syzygy

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English[edit]

Etymology[edit]

From Late Latin sȳzygia (conjunction), from Ancient Greek συζυγία (suzugía, yoke; union). This word was recognized as English in 1847 (in its astronomical meaning).

Pronunciation[edit]

  • IPA(key): /ˈsɪz.ɪdʒ.i/
  • (file)

Noun[edit]

syzygy (countable and uncountable, plural syzygies)

  1. (astronomy, astrology) An alignment of three celestial bodies (for example, the Sun, Earth, and Moon) such that one body is directly between the other two, such as occurs at an eclipse.
    Coordinate terms: perigee, perihelion, proxigee
    • 2004, Phyllis M. Lugger, William Liller, Asteroids to Quasars: A Symposium Honoring William Liller, Cambridge University Press (→ISBN), page 67:
      The duration of an eclipse depends on the relative positions of the sun, moon, and earth in their syzygy.
  2. (Jungian psychology) An archetypal pairing of contrasexual opposites, symbolizing the communication of the conscious and unconscious minds.
    • 2006, Renos K. Papadopoulos, The Handbook of Jungian Psychology: Theory, Practice and Applications, Psychology Press (→ISBN), page 117:
      In 1936 Jung defends his concept of animus and anima by reference to the idea of the syzygy, concluding from the evidence in many different mythologies of the divine couple, united by a sacred marriage, that this motif is as universal as the existence of men and women. He postulates that in the syzygy the archetypal union of the parents is expressed, the mother corresponding to the anima.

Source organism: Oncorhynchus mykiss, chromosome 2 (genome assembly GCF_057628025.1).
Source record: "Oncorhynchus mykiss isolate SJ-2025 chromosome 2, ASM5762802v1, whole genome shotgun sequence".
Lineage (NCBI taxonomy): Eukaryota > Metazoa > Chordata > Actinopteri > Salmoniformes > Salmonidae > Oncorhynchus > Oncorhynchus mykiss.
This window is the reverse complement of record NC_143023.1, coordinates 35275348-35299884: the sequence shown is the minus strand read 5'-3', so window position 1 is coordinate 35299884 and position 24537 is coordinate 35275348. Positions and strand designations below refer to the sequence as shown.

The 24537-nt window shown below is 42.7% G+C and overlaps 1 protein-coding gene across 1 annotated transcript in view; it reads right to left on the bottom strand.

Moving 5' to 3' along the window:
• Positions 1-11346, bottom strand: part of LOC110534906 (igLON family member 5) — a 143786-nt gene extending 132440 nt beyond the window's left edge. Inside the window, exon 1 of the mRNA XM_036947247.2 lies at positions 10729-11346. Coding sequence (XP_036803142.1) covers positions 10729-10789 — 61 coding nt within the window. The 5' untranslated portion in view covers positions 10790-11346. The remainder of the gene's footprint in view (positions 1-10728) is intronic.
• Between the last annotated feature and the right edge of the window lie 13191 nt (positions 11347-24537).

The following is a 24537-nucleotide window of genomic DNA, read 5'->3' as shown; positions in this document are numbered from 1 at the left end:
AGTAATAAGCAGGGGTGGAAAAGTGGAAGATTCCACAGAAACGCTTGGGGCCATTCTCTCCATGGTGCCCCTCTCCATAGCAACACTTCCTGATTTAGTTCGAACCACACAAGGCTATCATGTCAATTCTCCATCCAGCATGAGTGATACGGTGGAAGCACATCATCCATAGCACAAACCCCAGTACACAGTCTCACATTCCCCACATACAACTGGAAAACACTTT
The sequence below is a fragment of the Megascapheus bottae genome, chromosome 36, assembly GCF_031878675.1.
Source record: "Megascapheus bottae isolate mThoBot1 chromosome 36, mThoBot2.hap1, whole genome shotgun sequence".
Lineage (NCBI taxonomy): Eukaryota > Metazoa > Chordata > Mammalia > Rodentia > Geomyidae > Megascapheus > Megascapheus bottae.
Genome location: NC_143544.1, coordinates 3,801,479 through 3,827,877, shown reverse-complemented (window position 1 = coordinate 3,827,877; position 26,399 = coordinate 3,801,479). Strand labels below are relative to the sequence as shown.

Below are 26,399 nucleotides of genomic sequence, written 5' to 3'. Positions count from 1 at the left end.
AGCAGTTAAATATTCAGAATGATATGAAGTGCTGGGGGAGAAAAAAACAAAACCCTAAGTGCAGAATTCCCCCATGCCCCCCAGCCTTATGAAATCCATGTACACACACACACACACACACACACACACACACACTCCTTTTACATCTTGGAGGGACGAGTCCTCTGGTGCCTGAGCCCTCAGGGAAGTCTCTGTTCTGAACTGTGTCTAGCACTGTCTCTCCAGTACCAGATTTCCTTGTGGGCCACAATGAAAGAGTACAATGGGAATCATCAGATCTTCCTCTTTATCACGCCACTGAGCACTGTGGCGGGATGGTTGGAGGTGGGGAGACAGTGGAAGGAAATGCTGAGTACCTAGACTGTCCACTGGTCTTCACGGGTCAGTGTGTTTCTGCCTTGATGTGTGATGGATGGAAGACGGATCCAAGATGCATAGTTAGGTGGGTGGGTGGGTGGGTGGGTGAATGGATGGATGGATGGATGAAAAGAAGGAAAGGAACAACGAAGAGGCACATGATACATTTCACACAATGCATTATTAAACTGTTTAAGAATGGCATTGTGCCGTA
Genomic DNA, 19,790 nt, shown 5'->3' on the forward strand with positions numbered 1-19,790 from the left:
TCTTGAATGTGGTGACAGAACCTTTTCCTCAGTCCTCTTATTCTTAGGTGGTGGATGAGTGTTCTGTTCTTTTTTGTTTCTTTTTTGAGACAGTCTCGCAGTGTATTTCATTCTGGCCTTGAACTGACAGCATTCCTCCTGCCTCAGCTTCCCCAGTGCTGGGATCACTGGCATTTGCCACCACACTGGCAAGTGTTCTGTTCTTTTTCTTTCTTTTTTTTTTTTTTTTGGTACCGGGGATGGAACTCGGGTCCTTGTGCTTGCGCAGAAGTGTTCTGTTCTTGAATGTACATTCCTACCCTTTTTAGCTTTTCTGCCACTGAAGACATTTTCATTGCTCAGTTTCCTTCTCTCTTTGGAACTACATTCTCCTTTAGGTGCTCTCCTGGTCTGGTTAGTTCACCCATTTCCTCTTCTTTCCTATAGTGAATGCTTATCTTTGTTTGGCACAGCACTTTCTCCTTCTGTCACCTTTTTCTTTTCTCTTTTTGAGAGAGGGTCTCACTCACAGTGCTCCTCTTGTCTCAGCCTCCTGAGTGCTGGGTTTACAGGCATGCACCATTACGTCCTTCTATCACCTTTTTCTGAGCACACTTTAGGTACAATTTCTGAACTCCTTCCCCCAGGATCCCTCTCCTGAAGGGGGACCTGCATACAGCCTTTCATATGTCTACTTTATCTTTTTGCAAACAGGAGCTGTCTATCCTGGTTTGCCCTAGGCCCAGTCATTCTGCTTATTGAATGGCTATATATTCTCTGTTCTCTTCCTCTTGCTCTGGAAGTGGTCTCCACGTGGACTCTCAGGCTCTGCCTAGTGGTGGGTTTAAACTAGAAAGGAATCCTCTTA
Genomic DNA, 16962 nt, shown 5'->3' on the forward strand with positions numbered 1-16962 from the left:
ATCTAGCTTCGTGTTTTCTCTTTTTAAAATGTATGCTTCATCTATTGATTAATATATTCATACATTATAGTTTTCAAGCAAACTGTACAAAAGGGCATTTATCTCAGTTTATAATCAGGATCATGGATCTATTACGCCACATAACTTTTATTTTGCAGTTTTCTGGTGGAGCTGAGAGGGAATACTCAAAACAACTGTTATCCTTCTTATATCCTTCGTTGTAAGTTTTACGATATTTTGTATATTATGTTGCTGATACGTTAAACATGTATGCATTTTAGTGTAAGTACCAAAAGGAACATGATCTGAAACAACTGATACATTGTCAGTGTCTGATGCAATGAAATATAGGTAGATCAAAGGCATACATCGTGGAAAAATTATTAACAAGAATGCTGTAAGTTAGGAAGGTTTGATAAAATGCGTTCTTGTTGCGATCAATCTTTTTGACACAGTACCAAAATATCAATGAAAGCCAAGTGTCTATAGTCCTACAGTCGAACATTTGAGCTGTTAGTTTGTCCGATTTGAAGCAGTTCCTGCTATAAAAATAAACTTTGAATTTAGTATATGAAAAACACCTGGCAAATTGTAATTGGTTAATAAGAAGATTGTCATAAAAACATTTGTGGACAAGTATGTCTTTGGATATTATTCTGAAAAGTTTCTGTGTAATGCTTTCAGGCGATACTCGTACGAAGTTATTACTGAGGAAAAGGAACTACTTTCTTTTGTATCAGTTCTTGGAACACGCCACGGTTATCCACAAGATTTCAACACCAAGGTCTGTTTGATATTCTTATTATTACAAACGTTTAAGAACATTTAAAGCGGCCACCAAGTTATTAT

3. (mathematics, linear algebra) A relation between generators of a module.
    • 2015, Henri Lombardi, Claude Quitté, Commutative Algebra: Constructive Methods: Finite Projective Modules, Springer (→ISBN), page 173:
      A finitely presented module is an A-module M given by a finite number of generators and relations. Therefore it is a module with a finite generator set having a finitely generated syzygy module.
  4. (medicine) The fusion of some or all of the organs.
  5. (zoology) The association of two protozoa end-to-end or laterally for the purpose of asexual exchange of genetic material.
    • 1900, Karl Alfred von Zittel, Text-book of Paleontology: Protozoa. Coelentrata (zoophytes). Echinodermata. Vermes (Worms). Molluscoidea. Mollusca. Arthropoda (articulates):
      When two or more arm-joints meet transversely by a rigid suture, and only the upper one is pinnule-bearing, those joints form a syzygy, whether their apposed faces are striated, dotted, or smooth.
    • 2018, Richard E. Blackwelder, The Diversity of Animal Reproduction, CRC Press (→ISBN)
      These include syzygy, fusion of larvae or adults of flatworms, fusion of buds of some Tunicata, somatic fertilization (fusion of spermatozoa with somatic cells), composite zygotes of some Cestoda and Insecta, and fusion of cells in various tissues.
  6. (genetics) The pairing of chromosomes in meiosis.

Translations[edit]

The translations below need to be checked and inserted above into the appropriate translation tables, removing any numbers. Numbers do not necessarily match those in definitions. See instructions at Wiktionary:Entry layout#Translations.

See also[edit]

Further reading[edit]